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Inappropriate prescription of narcotic medication (12HDC01608)
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(12HDC01608, 10 November
Public hospital ~ District health board ~ House officer ~
Registrar ~ Consultant ~ Renal impairment ~ Documentation ~ Rights
An elderly man with complex co-morbidities including chronic
renal impairment was admitted to hospital for the management of an
acutely ischaemic leg. The man underwent an angioplasty and the
man's pain was noted to have improved postoperatively. The man was
reviewed by the surgical registrar and the decision was made to
discharge the man home on either the Sunday or Monday.
The registrar reviewed the man on the Sunday morning and changed
his medication from fentanyl to Sevredol. The ward round book
records "discharge + script". The registrar did not document a
discharge management plan, any details of the decision to prescribe
Sevredol, or the plan with regard to monitoring and reporting the
man's Sevredol requirements.
Later that day, the on-call surgical house officer was contacted
by a nurse who requested that the house officer write a
prescription for antibiotics for the man so that he could be
discharged. The house officer prescribed an appropriate antibiotic
taking into account the man's renal impairment. As the house
officer was leaving the ward the nurse requested a prescription for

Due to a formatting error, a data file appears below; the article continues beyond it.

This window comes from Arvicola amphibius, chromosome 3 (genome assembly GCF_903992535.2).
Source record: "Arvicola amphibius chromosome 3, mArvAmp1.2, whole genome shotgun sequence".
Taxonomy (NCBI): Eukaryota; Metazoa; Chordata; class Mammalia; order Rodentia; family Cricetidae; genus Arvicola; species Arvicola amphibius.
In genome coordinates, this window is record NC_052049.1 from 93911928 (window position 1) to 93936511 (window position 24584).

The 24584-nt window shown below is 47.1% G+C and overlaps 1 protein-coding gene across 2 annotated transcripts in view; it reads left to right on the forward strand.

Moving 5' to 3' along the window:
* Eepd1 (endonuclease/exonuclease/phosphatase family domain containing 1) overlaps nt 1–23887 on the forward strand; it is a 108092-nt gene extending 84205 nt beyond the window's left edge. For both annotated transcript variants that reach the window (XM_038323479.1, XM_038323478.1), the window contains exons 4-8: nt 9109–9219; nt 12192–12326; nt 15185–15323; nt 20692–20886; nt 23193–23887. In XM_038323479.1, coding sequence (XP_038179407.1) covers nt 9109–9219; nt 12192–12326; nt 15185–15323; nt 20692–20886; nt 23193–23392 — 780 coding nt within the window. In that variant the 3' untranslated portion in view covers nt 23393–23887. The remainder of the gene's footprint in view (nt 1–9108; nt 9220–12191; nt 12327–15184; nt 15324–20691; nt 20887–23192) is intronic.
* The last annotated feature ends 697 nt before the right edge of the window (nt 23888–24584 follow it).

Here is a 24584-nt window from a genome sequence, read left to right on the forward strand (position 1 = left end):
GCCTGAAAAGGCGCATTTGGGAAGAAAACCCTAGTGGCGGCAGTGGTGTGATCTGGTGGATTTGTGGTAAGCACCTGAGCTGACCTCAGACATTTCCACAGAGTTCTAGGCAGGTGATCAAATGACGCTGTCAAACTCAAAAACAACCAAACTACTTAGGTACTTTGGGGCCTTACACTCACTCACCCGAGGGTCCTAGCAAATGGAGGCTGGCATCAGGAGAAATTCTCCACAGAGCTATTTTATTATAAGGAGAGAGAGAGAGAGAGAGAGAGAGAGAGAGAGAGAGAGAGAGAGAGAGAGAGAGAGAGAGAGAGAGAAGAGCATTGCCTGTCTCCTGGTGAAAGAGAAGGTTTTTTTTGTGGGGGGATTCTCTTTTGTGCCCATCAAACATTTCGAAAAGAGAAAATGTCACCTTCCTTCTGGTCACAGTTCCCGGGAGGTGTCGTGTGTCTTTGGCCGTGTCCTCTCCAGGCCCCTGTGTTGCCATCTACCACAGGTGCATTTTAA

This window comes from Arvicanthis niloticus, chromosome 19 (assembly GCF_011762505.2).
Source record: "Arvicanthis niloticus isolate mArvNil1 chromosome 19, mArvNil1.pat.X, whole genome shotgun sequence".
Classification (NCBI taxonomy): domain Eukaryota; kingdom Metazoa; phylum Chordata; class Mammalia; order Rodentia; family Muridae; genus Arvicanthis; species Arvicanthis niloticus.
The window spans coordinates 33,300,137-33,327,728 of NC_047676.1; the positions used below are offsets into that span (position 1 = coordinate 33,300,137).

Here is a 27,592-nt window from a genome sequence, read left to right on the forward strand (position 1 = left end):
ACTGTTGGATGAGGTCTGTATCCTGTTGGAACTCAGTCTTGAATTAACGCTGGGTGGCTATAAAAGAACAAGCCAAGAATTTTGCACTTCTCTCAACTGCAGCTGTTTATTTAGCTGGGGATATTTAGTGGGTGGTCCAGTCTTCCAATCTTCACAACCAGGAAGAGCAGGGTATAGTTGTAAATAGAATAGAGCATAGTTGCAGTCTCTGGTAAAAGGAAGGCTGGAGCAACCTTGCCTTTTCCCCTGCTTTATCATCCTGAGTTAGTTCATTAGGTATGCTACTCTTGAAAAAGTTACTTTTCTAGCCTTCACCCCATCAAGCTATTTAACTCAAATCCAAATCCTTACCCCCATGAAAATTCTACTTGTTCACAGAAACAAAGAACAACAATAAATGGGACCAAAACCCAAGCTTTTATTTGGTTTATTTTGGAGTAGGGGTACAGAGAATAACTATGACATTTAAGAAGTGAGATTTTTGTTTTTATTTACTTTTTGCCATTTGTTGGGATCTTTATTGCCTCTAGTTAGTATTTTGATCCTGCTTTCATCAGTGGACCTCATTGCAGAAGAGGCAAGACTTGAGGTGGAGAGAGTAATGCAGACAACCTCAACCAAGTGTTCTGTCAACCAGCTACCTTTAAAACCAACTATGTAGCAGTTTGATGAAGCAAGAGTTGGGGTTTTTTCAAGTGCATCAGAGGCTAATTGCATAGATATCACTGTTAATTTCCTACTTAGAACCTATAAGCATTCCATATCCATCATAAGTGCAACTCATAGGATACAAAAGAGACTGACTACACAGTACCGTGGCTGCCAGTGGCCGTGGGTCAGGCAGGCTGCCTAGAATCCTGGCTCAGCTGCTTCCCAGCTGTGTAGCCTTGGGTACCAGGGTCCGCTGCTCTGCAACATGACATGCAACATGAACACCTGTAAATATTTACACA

analgesia for the man. The house officer noted that the man had
been prescribed Sevredol earlier that day by the registrar, so
wrote a prescription for the same dose that had already been
prescribed. The house officer did not complete the discharge
The man was then discharged and returned home. He took his
medications as prescribed, including a total of five 10mg Sevredol
tablets. The following morning the man was found unconscious by his
daughter. He was later admitted to hospital and treated for opioid
toxicity. Sadly, the man died a short time later.
Adverse comment was made that the registrar failed to critically
assess the appropriateness of prescribing Sevredol to the man,
given that his pain was already well managed and he had renal
impairment. It was held that having made the decision to prescribe
such medication the registrar should then have proceeded with
caution. The registrar's failure to document a discharge plan and
the decision to prescribe Sevredol, and its monitoring
requirements, demonstrated a lack of caution that placed the man at
unnecessary risk of harm. Accordingly, the registrar was found to
have breached Right 4(4).
The house officer was not found to have breached the Code.
However, criticisms were made of aspects of the care the house
officer provided, in particular the failure to critically question
the prescription of Sevredol in a man who had renal impairment, and
the failure to complete any discharge documentation. The consultant
was found not to have breached the Code in light of the fact that
the consultant was not informed that the man had been prescribed
Sevredol, and there was no expectation that the consultant should
be involved in the man's discharge.
The DHB was found to have breached Right 4(1) for failing to
ensure that its staff provided services with reasonable care and
skill. Adverse comment was made about a retrospective change being
made to the man's medication chart.